Pine trees with larger resin ducts better able to survive mountain pine beetle attack

Discovery could help regenerate pine stands blighted by beetle attacks.


Pine trees with larger resin ducts were able to survive mountain pine beetle attacks that killed trees with smaller ducts, according to a study of forests in Alberta. (Photo: Getty Images)

Not all pine trees are created equal when it comes to fending off their mortal enemy, the mountain pine beetle.

A new University of Alberta study shows that lodgepole pine trees with larger resin ducts survived beetle attacks that killed trees with smaller ducts. Located in the needles, branches, trunk and roots, the ducts act like highways to carry sticky, toxic resin to whatever part of the tree is being attacked.

The discovery, published in Frontiers in Plant Science, sheds new light on why some trees survive mountain pine beetle attacks while others don't, said lead author Shiyang Zhao, a research assistant in the Faculty of Agricultural, Life & Environmental Sciences.

The wood-boring insect has killed millions of hectares of pine forest in British Columbia since its population exploded in the late 1990s and spread to Alberta in 2006.

Most research has focused on how the lodgepole pine uses its volatile chemicals against the mountain pine beetle, but the U of A study is the first to show that resin ducts are critical to tree survival in Western Canada.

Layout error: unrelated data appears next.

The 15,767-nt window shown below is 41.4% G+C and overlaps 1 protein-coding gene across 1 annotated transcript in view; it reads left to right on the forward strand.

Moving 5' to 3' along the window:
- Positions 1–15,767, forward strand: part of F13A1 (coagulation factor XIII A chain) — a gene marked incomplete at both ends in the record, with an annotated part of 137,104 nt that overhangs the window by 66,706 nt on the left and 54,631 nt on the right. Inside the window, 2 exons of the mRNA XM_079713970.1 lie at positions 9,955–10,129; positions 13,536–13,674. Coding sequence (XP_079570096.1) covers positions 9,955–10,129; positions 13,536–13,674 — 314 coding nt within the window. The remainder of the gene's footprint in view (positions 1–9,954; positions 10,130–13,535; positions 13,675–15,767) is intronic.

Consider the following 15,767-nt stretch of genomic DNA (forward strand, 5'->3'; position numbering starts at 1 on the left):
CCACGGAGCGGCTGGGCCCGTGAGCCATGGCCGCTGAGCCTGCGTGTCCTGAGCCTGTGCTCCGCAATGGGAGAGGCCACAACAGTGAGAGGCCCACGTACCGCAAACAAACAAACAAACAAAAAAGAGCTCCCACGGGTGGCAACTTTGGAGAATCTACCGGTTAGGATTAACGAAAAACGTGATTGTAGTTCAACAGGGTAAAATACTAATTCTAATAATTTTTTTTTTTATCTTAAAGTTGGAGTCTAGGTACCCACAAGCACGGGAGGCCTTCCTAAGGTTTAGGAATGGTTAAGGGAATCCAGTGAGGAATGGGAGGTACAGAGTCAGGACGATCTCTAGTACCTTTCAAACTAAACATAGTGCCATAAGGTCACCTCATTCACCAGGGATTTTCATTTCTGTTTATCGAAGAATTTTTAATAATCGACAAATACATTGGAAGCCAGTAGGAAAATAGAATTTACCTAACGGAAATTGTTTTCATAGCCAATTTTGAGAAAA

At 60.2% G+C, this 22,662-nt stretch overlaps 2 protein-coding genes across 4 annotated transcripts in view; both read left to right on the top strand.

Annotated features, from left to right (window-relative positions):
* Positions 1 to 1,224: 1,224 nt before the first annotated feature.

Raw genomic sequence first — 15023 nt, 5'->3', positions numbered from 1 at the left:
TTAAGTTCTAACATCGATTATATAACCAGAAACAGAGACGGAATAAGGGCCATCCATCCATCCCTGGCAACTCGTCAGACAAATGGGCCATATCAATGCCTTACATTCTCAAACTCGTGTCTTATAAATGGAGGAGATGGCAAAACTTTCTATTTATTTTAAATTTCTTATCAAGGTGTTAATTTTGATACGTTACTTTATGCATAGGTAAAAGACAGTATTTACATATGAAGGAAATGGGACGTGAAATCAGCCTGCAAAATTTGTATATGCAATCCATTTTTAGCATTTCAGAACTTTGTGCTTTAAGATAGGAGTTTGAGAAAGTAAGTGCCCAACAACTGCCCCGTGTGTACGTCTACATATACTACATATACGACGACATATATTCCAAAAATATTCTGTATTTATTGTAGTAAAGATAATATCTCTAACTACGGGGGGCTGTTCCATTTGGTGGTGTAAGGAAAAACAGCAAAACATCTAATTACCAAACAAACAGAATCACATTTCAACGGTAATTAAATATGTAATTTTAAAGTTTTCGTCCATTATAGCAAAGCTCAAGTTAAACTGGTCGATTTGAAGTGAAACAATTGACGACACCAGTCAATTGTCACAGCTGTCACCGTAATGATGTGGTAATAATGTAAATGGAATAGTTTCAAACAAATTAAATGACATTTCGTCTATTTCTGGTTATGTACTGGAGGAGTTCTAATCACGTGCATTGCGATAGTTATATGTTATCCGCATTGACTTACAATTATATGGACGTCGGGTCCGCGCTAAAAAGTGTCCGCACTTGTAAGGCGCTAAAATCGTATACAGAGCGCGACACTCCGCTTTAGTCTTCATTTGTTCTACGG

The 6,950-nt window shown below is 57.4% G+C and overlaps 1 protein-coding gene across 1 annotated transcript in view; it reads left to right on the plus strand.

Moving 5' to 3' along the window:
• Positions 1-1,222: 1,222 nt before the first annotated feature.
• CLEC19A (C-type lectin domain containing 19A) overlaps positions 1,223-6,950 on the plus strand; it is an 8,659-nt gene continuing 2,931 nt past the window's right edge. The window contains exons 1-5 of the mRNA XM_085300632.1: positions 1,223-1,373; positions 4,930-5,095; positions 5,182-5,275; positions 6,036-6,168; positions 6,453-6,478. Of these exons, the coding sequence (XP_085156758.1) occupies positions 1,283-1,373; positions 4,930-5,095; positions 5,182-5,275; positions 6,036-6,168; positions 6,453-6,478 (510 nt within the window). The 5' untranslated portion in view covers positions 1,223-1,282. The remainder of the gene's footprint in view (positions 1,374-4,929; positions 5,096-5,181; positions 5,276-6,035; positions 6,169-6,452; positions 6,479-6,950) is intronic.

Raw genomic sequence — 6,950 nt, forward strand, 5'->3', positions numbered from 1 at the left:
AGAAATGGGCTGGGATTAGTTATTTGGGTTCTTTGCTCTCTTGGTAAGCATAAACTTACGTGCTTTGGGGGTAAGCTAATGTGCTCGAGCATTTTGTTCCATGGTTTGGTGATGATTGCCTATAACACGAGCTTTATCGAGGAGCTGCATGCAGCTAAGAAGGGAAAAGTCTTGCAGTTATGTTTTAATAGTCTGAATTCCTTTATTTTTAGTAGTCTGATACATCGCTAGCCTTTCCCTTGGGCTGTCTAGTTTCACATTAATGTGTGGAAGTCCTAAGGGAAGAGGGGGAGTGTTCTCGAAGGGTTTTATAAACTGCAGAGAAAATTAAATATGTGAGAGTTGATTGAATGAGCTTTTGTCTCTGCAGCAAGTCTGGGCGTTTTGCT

"It tells us that the tree's anatomical defences are as critical to its survival as any chemical defences are," Zhao said.

Though it's not known why some lodgepole pine trees have larger ducts, it's likely based on an evolutionary response to bark beetle attacks and gives new insight into how the tree responds to attack, said forest entomologist and study co-author Nadir Erbilgin.

"Resin duct measurements from wood cores provide us a whole-life record of the energy trees put into defending themselves, and this information helps identify and select pest-resistant trees, and also indicates what to expect from pine forests under climate change in the future," he said.

Zhao studied lodgepole pines from 31 forested sites around Grande Prairie, Whitecourt and Manning that had been attacked by the mountain pine beetle from 2006 to 2011 and found that surviving trees had larger ducts that were likely able to produce, store and transport more of the resins needed to trap the beetle and seal off wounds within a short time of attack.

The study also showed that the larger ducts were still protecting trees several years after bark beetle outbreaks, because those that survived had less competition for soil nutrients and were able to maintain and even grow their ducts.

That's good news for developing resistant lodgepole pine trees that in the long run can help strengthen pine resistance against the mountain pine beetle.

While there's no single tree characteristic that can protect against mountain pine beetle attacks, government and the forest industry could potentially use seeds from the trees with large resin ducts to regenerate stands blighted by beetle attacks, Zhao said.

"We'd see more beetle-resistant pine stands than ever before, which would mean a more resilient ecosystem and less loss of timber in the future."